New Jersey is a common law state. In the United States there are two basic legal systems which govern marital property: common law and community property. The community property system is founded on Spanish law and is usually practiced in the western and south western portions of the United States. Alaska offers couples the right to opt in for community property. Common law, on the other hand has its foundation in English law and it is what governs most of the states including New Jersey.
In states that operate by community law whatever an individual brings into the marriage or receives while married remains their property. However, anything acquired as a couple is automatically co-owned by both individuals no matter who actually earned it or whose name ends up on the title. There are times when inheritance cash gets mixed in with an account that the couple owns jointly which can end up deeming it as community property by the Court. In a state, like New Jersey which operates under common law whoever name is on the ownership document, title or registration owns the item. But under common law your spouse has a legal right to claim a portion of your property in the event of a divorce. Most of the time the higher wage earner of the couple gets 2/3 and the other spouse receives 1/3 of an item that specifically belongs to one mate. There are actually 15 different types of circumstances which outline whether or not property owned by one party can be awarded to the other. Marital property states will look at all of the assets that both parties have obtained whether through earnings, gifts or inheritance, and then distribute them back out evenly between the two. There are no types of preset rules as it is a very individual decision by the courts which is determined largely by the length of the union, who needs it, and what is the fairest option.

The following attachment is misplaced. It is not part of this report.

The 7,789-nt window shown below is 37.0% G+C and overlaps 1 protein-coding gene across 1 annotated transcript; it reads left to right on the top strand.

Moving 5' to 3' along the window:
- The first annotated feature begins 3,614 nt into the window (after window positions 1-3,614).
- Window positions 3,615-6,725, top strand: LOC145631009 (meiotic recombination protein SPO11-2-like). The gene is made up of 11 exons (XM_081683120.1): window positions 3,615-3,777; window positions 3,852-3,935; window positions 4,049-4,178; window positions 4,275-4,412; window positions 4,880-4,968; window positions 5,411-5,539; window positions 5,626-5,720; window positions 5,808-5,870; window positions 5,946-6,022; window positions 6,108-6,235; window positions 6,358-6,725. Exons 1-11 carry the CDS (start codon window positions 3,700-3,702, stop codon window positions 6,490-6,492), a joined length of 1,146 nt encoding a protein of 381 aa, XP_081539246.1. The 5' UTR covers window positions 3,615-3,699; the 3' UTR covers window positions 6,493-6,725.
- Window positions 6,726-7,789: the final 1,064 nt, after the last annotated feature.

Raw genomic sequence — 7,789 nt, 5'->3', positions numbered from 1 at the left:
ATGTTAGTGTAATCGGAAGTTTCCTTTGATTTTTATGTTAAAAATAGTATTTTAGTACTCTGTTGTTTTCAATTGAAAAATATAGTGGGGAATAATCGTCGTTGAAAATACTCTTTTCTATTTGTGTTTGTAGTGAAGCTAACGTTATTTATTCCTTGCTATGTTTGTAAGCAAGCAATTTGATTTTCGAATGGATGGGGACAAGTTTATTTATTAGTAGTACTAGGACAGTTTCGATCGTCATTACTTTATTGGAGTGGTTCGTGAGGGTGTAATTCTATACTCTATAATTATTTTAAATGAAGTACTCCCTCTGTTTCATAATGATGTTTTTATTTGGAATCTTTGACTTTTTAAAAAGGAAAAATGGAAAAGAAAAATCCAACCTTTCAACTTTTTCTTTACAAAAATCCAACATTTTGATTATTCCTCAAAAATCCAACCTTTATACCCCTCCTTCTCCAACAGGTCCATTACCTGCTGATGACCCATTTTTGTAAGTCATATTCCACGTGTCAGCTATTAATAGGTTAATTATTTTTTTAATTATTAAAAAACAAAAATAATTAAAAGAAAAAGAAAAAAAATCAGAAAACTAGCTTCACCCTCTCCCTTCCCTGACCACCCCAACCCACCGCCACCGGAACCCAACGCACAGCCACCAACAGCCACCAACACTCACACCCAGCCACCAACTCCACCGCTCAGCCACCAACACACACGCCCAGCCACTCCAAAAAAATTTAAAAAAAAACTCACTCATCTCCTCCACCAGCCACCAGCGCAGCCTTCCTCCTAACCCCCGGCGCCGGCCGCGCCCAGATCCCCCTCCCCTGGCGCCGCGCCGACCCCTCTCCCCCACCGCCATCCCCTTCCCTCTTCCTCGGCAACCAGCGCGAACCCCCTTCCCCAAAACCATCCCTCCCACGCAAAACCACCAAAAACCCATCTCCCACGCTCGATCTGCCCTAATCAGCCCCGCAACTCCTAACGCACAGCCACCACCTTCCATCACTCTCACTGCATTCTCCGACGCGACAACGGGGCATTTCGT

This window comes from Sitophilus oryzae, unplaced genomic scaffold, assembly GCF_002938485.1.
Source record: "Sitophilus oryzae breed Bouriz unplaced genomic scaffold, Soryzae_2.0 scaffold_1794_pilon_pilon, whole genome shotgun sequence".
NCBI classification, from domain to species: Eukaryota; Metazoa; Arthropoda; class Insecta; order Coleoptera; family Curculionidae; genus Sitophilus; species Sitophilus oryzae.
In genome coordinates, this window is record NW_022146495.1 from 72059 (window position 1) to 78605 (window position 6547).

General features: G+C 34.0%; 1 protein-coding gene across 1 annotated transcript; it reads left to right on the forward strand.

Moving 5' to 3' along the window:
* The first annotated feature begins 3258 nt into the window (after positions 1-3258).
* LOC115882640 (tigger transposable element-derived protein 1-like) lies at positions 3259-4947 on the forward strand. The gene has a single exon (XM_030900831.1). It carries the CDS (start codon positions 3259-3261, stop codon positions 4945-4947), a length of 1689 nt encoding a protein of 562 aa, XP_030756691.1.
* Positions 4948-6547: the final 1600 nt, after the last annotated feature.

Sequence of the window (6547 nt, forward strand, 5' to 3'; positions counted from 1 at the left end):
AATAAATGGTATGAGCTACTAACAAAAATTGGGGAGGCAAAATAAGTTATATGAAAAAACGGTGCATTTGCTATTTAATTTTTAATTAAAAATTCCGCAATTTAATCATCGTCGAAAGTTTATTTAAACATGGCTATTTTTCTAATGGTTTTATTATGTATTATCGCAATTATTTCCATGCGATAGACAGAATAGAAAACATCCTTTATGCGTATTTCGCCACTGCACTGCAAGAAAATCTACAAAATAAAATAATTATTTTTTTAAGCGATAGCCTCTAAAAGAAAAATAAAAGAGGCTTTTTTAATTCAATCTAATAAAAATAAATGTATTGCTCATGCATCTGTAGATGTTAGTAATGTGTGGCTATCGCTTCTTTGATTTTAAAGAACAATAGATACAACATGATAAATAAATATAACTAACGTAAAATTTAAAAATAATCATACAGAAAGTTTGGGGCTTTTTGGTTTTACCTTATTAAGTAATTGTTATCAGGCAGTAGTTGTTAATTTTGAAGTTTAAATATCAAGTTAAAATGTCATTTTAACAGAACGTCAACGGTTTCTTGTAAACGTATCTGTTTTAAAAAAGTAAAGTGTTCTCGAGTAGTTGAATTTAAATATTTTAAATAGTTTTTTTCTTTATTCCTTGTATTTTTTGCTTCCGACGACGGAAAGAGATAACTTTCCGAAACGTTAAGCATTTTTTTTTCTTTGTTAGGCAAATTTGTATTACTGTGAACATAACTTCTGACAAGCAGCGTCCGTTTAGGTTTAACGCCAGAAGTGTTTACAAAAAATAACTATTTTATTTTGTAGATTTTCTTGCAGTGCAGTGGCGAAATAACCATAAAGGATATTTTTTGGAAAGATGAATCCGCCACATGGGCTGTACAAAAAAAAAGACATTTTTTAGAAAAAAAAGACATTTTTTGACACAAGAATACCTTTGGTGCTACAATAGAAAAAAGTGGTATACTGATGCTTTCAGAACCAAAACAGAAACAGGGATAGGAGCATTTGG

According to NJ family law unless the parties signed a prenuptial or post-nuptial agreement which splits things up a certain way, the state laws govern how things are split up except when it comes to real estate. In a community property state such as New Jersey, whatever is brought into the marriage will remain yours. Whatever is acquired during the marriage is co-owned by both of the parties. In a community property state each party would own half and in the event of a divorce each would receive half of its worth.
Pensions are one of the areas which are an exception to community property. Most of the time both private and military pensions are community property. At the very minimum the amount that was paid into the pension while you were married is community property. Federal pensions on the other hand are considered individual property rather than community property according to federal law. Couples can also overrule many of the marital property laws by signing prenuptial or post-nuptial agreements which state their preferences. Sometimes couples who are in second or third marriages will choose to keep some of their assets separate along with their incomes just for purposes of planning their estate. A family law attorney can pretty much help couples divide up things any way that they desire as long as there is a certain element of “legal bargaining power” kept in the agreement. Otherwise it may not make it through litigation. But as long as the two spouses can agree and the outcome is fair they can divide things up how they want.